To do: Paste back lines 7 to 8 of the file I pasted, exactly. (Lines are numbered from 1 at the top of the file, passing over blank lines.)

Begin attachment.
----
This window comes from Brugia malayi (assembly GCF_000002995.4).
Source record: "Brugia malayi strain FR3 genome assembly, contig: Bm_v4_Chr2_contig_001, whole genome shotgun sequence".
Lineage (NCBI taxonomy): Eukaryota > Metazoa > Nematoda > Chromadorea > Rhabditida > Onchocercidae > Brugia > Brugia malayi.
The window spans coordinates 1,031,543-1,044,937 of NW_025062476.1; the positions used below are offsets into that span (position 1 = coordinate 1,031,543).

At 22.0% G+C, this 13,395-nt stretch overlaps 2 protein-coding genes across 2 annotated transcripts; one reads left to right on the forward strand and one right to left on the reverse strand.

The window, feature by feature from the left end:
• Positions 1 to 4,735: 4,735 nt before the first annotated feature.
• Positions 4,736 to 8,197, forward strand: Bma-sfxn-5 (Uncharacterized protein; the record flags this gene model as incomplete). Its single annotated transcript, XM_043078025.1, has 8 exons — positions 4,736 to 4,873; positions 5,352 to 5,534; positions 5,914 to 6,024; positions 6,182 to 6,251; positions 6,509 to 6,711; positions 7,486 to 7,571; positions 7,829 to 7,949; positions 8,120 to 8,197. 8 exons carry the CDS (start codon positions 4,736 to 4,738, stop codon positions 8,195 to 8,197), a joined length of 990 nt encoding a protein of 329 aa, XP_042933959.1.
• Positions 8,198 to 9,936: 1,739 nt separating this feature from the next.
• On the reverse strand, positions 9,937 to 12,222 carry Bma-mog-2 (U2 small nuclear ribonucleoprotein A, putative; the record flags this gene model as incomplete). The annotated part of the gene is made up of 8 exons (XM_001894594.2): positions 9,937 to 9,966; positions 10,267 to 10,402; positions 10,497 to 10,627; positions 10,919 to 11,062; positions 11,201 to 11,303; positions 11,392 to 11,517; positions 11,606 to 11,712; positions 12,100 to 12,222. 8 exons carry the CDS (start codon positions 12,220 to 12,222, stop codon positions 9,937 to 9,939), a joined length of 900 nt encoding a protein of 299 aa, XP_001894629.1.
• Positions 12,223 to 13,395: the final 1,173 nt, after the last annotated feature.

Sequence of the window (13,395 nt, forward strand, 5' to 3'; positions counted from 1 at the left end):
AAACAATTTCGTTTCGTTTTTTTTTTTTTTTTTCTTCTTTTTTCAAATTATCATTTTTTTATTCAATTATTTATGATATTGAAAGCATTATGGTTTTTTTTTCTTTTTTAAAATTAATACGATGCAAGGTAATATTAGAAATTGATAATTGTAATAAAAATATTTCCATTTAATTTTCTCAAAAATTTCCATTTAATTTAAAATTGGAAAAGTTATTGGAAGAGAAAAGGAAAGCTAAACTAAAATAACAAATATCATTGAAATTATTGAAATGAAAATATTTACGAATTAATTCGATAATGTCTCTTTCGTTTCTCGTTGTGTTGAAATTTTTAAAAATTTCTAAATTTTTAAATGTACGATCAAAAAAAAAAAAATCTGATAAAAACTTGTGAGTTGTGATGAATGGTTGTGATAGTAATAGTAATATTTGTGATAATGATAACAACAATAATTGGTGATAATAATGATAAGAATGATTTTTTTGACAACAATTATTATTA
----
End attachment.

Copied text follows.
• Positions 1 to 4,735: 4,735 nt before the first annotated feature.
• Positions 4,736 to 8,197, forward strand: Bma-sfxn-5 (Uncharacterized protein; the record flags this gene model as incomplete). Its single annotated transcript, XM_043078025.1, has 8 exons — positions 4,736 to 4,873; positions 5,352 to 5,534; positions 5,914 to 6,024; positions 6,182 to 6,251; positions 6,509 to 6,711; positions 7,486 to 7,571; positions 7,829 to 7,949; positions 8,120 to 8,197. 8 exons carry the CDS (start codon positions 4,736 to 4,738, stop codon positions 8,195 to 8,197), a joined length of 990 nt encoding a protein of 329 aa, XP_042933959.1.